In the case of the quadrilateral, the problem is twofold. The suffix “-lateral” refers to sides, not angles. For the sake of consistency, “-gon” should be used instead. The prefix “quadri-” does mean four, of course, but is derived from Latin, not Greek. We use the Greek prefix “tetra-” to refer to four when naming polyhedra (“tetrahedron”), so why not use it for polygons with four sides, also? The best name available for four-sided polygons requires a change in both the prefix and suffix of the word, resulting in the name “tetragon” for the figure on the right.

When I listed the names of higher polygons above, I deliberately stopped with the octagon. Here’s the next polygon, with nine sides and angles:

I’m guilty of inconsistency with the name of nine-sided polygons, myself. All over this blog, you can find references to “nonagons,” and the prefix “nona-” is derived from Latin. Those who already know better have, for years, been calling nine-sided polygons “enneagons,” using the Greek prefix for nine, rather than the Latin prefix, for reasons of consistency. I’m not going to go to the trouble to go back and edit every previous post on this blog to change “nonagon” to “enneagon,” at least right now, but, in future posts, I will join those who use “enneagon.”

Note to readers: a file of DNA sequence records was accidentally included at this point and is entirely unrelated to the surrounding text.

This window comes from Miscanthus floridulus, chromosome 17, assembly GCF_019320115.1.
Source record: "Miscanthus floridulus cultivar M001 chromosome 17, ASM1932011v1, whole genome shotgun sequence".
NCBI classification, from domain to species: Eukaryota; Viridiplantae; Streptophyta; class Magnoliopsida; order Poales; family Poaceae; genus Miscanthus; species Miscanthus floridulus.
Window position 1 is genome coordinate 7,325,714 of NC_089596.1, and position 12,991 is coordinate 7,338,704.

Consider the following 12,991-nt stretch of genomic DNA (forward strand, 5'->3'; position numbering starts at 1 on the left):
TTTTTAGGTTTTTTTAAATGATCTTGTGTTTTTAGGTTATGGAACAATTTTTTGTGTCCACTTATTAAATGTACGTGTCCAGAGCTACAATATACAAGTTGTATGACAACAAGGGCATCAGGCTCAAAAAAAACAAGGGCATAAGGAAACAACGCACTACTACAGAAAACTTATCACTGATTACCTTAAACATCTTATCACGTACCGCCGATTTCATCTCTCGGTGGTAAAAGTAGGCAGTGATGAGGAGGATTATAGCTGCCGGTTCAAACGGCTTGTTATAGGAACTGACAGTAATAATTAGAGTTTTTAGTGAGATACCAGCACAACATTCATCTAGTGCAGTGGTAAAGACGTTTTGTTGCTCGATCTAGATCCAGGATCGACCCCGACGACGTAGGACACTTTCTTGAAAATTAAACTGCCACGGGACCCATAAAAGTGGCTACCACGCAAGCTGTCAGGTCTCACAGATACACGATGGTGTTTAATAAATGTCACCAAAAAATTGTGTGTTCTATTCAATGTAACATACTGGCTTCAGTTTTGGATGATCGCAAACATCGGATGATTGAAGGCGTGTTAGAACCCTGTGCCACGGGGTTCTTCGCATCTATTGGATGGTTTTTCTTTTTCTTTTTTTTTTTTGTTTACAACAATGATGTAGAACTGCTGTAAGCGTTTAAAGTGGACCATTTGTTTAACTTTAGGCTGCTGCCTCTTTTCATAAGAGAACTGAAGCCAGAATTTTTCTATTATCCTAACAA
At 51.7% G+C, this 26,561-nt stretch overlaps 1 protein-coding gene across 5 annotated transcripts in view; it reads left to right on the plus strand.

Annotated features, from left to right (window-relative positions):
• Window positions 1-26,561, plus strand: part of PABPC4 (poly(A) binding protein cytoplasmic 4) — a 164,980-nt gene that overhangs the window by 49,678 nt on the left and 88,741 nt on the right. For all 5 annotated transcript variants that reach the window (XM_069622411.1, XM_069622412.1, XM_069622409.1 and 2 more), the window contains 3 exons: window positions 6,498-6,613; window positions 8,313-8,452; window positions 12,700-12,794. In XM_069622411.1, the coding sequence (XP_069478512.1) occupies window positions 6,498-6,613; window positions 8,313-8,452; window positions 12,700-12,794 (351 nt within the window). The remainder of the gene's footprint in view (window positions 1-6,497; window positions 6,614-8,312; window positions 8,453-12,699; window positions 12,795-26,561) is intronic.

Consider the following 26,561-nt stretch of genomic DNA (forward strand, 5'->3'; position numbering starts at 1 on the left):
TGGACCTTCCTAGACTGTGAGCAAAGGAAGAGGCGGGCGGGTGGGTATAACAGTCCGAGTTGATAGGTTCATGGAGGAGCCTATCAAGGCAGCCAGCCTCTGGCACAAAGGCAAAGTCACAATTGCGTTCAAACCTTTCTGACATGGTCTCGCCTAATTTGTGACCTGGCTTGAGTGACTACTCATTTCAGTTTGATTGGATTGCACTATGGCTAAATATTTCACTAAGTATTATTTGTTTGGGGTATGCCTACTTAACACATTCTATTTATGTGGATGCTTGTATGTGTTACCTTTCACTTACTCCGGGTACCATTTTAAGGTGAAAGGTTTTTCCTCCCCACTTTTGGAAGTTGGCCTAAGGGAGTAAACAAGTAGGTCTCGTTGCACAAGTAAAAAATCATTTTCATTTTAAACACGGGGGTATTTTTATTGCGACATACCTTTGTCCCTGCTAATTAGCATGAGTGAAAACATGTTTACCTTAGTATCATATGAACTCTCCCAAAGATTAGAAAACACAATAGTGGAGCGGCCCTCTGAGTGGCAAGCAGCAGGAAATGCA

Here’s one more, with eleven sides:

I don’t remember ever blogging about polygons with eleven sides, but I have told geometry students, in the past, that they are called “undecagons.” I won’t make that mistake again, for the derivation of that word, as is the case with “nonagon,” uses both Latin and Greek. A better name for the same figure, already in use, is “hendecagon,” and I’m joining the ranks of those who use that term, derived purely from Greek, effective immediately.

With “hendecagon” and “enneagon,” I don’t think use of these better names will cause confusion, given that they are already used with considerable frequency. Unfortunately, that’s not the case with the little-used, relatively-unknown words “trigon” and “tetragon,” so I’ll still be using those more-familiar names I don’t like, just to avoid being asked “What’s a trigon?” or “What’s a tetragon?” repeatedly, for three- and four-sided polygons. Sometimes, I must concede, it is necessary to choose the lesser of two irritations. With “triangle” and “quadrilateral,” this is one of those times.